As a conservationist, taking photos need not be technically right or artistic. How do you merge these two and why do you think art helps make you a better conservationist?
Documentation is one of the aspects of photography. You go after as many species as possible, or maybe you have a favourite species, and you try to document as many aspects of that animal’s life and behaviour as possible, even if that means photographing in the harsh light of noon on a hot day. I’m not quite into this. My style of photography is to show subjects, habitats and moments at their best and finest; to portray the height of beauty to inspire people to save it to continue to enjoy the privilege of enjoying such subliminal sights in the future. I don’t think there’s necessarily a paradigm for a good conservationist; there’s no model as such. You just be a sensible and responsible citizen with empathy for your fellow creatures, and in the process, do what you can in your own way. As long as you’re not doing something ill-informed or counterproductive, you’re a good ‘conservationist’ in your own way.
In one of your posts, you mentioned that you prefer quality of photographs over quantity. How does that work for you as a conservationist?
There’s no one single approach to making a contribution to conservation. In my experience selectively showing only a few but the very best images works as well as or even better than showing a flurry of mediocre images. The key is to set a standard for yourself and live up to it as well as you can. If you pour passion into your work, it’ll come through, and that, more than anything else, is the greatest influencer.
You are a co-founder of Toehold. Tell us about Toehold, and what inspired you to start it. How do you manage this professional side and your passion for photography?
Toehold is a one-of-a-kind company, in how it brings a range of photography and photography-learning services under one roof. It was born out of a dream to make high-quality photography accessible to more people than before. We train people on the basic and advanced aspects of photography and DSLR use in our classroom workshops, we offer the best and latest cameras and lenses on rent in three cities (Bengaluru, Mumbai and Pune), lead photography tours to some sensational places over six continents, and plan vacations for those who want to go off photographing or otherwise on their own. We also have an online store selling very useful merchandise for photographers, and host nature and photography camps for children. All in all, our mantra is to support enthusiasts to rise to the zenith of travel and self-expression through photography.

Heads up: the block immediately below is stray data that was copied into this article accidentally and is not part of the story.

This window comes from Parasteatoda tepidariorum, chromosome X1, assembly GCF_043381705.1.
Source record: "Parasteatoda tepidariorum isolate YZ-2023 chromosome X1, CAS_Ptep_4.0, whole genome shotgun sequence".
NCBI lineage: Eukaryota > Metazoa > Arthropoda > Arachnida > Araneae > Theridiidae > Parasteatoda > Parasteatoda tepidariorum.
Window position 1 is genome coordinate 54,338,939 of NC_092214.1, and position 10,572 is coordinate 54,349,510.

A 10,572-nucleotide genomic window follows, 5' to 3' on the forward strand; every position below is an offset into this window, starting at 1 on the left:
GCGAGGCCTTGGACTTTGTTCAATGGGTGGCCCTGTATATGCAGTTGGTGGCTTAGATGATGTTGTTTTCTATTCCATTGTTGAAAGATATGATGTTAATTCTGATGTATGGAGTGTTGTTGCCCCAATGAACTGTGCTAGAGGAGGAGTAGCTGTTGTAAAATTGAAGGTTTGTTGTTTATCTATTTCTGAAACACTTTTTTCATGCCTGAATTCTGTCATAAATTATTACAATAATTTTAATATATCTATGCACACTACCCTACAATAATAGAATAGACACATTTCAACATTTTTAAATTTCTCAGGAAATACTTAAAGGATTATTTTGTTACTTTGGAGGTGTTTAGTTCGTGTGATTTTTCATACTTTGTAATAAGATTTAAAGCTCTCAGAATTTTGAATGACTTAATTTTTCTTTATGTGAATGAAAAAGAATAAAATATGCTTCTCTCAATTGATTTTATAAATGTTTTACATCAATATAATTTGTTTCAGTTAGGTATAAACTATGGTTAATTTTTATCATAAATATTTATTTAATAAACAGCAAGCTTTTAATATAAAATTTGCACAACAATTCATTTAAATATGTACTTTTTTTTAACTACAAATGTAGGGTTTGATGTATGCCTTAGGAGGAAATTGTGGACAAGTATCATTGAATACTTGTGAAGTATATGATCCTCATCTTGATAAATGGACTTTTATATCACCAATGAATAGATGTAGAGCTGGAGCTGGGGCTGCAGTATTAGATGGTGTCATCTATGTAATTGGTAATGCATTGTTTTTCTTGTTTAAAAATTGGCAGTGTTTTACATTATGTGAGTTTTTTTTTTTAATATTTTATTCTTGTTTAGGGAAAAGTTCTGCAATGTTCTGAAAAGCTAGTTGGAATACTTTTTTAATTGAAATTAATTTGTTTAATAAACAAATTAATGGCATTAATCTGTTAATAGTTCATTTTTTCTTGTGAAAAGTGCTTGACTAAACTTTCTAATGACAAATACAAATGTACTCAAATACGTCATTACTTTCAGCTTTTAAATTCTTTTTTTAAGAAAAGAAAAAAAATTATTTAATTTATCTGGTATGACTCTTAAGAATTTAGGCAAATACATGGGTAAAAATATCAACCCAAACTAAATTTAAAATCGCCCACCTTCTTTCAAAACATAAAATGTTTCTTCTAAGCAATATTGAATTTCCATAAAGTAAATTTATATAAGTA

How do you balance your life as a professional wildlife photographer, CEO of Toehold, and a conservationist?
I don’t think of myself as a conservationist. I think there are other people who are more in tune with the realities of conservation who’re better at it. My role is to bring back striking pictures from the wild so people feel inspired to care. It’s my small way of contributing to saving that which I love. As for being a professional photographer and CEO of Toehold, it’s often the same thing, since my profession as a photographer involves mentoring people in photography. The administrative aspects of running a business that employs several people, ofcourse, is a different challenge
Where have you travelled so far with your Toehold team? And what are your plans next? Is there any story of one of your participants turned into a full-time photographer or conservationist?
Oh, across six continents, actually. From the geologically active remote forests of far east Russia to the cloud forests of Costa Rica. Our plan is always to be at the forefront of quality and innovation; to constantly push the boundaries of travel and discover, enjoy and share new experiences. There’s nobody who’s turned a full-time photographer, but we’ve trained, groomed and inspired dozens of people to take photography as a very passionate hobby. Many of them have won awards, been published in prestigious publications, and some of them have gone on to become photography tutors themselves.
Where do you see yourself in 5 years as a toehold cofounder, a wildlife photographer, and a conservationist?
Like most or all entrepreneurs, making a bigger difference in society is what I care about the most, so certainly, I see or would like to see, myself leading a bigger Toehold five years later, doing more tours, growing sustainably and inclusively while adding genuine value to our customers. On the personal front, being the incessant traveller that I am, I naturally want to explore more of Earth’s wild places; the amount there is to see and learn from in nature is simply unquantifiable. But as they say, the more things change the more they remain the same, so five years down the line, you’ll probably find me under a tree sitting with my tripod for a hippo to yawn with the sun setting in the perfect place behind it.